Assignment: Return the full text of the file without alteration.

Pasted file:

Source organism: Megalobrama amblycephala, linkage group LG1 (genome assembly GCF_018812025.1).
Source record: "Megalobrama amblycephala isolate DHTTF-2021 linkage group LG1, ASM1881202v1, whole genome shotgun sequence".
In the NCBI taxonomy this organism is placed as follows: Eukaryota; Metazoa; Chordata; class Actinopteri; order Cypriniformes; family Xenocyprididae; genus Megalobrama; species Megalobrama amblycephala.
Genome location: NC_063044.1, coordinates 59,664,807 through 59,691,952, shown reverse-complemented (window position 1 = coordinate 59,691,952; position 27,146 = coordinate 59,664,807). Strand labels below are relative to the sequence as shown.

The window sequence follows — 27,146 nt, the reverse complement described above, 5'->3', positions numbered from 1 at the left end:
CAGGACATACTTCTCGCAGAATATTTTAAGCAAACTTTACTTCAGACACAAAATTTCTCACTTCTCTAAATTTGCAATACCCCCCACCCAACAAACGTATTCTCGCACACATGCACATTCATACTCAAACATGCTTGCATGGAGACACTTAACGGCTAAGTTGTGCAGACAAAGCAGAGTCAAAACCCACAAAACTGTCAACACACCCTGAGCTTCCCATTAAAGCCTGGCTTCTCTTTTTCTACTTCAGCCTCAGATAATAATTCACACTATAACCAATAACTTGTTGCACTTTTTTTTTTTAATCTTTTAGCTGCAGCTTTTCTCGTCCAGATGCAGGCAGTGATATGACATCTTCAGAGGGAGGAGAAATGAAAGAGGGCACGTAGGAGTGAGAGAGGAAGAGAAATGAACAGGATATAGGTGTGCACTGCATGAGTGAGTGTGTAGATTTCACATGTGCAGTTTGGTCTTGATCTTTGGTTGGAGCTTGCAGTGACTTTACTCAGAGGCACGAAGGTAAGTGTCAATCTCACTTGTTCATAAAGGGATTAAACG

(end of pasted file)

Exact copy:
Source organism: Megalobrama amblycephala, linkage group LG1 (genome assembly GCF_018812025.1).
Source record: "Megalobrama amblycephala isolate DHTTF-2021 linkage group LG1, ASM1881202v1, whole genome shotgun sequence".
In the NCBI taxonomy this organism is placed as follows: Eukaryota; Metazoa; Chordata; class Actinopteri; order Cypriniformes; family Xenocyprididae; genus Megalobrama; species Megalobrama amblycephala.
Genome location: NC_063044.1, coordinates 59,664,807 through 59,691,952, shown reverse-complemented (window position 1 = coordinate 59,691,952; position 27,146 = coordinate 59,664,807). Strand labels below are relative to the sequence as shown.

The window sequence follows — 27,146 nt, the reverse complement described above, 5'->3', positions numbered from 1 at the left end:
CAGGACATACTTCTCGCAGAATATTTTAAGCAAACTTTACTTCAGACACAAAATTTCTCACTTCTCTAAATTTGCAATACCCCCCACCCAACAAACGTATTCTCGCACACATGCACATTCATACTCAAACATGCTTGCATGGAGACACTTAACGGCTAAGTTGTGCAGACAAAGCAGAGTCAAAACCCACAAAACTGTCAACACACCCTGAGCTTCCCATTAAAGCCTGGCTTCTCTTTTTCTACTTCAGCCTCAGATAATAATTCACACTATAACCAATAACTTGTTGCACTTTTTTTTTTTAATCTTTTAGCTGCAGCTTTTCTCGTCCAGATGCAGGCAGTGATATGACATCTTCAGAGGGAGGAGAAATGAAAGAGGGCACGTAGGAGTGAGAGAGGAAGAGAAATGAACAGGATATAGGTGTGCACTGCATGAGTGAGTGTGTAGATTTCACATGTGCAGTTTGGTCTTGATCTTTGGTTGGAGCTTGCAGTGACTTTACTCAGAGGCACGAAGGTAAGTGTCAATCTCACTTGTTCATAAAGGGATTAAACG